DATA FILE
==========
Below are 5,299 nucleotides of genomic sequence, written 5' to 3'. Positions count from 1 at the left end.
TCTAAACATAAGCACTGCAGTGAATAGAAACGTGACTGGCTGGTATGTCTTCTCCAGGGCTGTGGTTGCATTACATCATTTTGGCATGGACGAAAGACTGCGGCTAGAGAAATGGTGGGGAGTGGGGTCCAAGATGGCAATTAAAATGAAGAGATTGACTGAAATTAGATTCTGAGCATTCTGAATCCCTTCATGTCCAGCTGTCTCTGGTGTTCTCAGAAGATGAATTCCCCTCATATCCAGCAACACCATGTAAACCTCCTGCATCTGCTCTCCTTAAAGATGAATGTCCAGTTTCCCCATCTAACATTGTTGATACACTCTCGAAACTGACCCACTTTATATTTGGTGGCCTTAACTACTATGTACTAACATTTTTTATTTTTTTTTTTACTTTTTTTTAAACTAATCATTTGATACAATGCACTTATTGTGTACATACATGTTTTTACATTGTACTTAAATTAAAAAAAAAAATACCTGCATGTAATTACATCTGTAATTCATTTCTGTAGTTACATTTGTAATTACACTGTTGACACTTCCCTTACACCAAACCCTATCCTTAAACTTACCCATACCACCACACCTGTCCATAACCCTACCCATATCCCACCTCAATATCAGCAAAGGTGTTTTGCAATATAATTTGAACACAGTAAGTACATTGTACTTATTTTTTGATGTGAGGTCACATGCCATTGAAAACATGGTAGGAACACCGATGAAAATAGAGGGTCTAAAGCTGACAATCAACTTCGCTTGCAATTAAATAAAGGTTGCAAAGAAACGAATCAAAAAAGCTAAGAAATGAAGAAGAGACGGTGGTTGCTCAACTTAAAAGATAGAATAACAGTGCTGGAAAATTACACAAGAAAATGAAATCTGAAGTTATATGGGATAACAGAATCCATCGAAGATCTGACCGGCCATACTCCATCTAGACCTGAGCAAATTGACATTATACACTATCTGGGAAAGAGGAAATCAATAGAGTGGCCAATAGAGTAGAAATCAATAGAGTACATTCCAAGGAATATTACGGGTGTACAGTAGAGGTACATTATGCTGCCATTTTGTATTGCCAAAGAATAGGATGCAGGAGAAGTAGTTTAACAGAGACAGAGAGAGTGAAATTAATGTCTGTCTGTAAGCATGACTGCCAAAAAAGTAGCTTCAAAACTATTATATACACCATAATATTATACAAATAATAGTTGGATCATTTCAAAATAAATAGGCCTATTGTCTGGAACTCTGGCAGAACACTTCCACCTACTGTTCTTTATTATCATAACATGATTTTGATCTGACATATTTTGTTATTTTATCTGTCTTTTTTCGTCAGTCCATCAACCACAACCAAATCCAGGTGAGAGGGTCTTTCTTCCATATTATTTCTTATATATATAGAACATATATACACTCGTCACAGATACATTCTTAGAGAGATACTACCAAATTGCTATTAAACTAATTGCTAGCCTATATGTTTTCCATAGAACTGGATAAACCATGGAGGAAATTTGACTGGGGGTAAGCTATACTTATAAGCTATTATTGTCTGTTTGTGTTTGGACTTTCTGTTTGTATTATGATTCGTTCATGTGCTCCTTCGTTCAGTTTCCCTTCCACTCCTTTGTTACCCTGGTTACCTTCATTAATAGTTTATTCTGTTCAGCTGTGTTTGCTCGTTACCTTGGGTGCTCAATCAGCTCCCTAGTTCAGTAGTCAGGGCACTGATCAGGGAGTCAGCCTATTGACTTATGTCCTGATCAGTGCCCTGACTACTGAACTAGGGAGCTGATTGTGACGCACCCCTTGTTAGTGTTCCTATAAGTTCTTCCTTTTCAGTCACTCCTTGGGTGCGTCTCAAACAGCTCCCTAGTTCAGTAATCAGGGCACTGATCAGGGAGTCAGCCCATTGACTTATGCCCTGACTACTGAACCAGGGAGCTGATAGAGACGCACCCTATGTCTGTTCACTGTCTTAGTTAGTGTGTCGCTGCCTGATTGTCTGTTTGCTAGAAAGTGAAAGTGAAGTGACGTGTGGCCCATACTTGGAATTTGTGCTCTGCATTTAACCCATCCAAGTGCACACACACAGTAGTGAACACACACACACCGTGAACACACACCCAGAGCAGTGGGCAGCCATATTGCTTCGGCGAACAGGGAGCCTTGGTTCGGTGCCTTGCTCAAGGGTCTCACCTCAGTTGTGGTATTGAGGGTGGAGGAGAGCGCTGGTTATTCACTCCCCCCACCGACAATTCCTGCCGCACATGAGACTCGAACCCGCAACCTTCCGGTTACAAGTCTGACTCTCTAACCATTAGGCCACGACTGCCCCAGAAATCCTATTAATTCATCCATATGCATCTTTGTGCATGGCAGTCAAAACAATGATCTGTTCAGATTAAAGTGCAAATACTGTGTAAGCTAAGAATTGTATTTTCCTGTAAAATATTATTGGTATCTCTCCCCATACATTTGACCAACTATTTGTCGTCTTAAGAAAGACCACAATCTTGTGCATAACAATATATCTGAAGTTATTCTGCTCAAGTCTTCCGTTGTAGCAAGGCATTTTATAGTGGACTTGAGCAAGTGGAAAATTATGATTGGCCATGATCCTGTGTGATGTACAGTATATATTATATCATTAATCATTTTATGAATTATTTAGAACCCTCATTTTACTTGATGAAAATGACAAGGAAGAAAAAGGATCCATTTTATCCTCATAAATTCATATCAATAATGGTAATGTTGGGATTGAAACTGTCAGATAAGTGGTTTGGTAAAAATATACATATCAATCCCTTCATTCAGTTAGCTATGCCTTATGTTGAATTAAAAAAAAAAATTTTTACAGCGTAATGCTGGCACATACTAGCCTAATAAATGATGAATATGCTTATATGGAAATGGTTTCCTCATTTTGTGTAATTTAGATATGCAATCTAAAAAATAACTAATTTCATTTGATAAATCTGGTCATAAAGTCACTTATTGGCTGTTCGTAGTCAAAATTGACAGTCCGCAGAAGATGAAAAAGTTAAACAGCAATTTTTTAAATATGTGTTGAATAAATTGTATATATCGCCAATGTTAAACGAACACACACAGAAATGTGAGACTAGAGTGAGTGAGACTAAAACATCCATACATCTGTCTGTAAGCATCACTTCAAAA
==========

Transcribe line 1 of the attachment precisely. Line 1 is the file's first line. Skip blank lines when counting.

Below are 5,299 nucleotides of genomic sequence, written 5' to 3'. Positions count from 1 at the left end.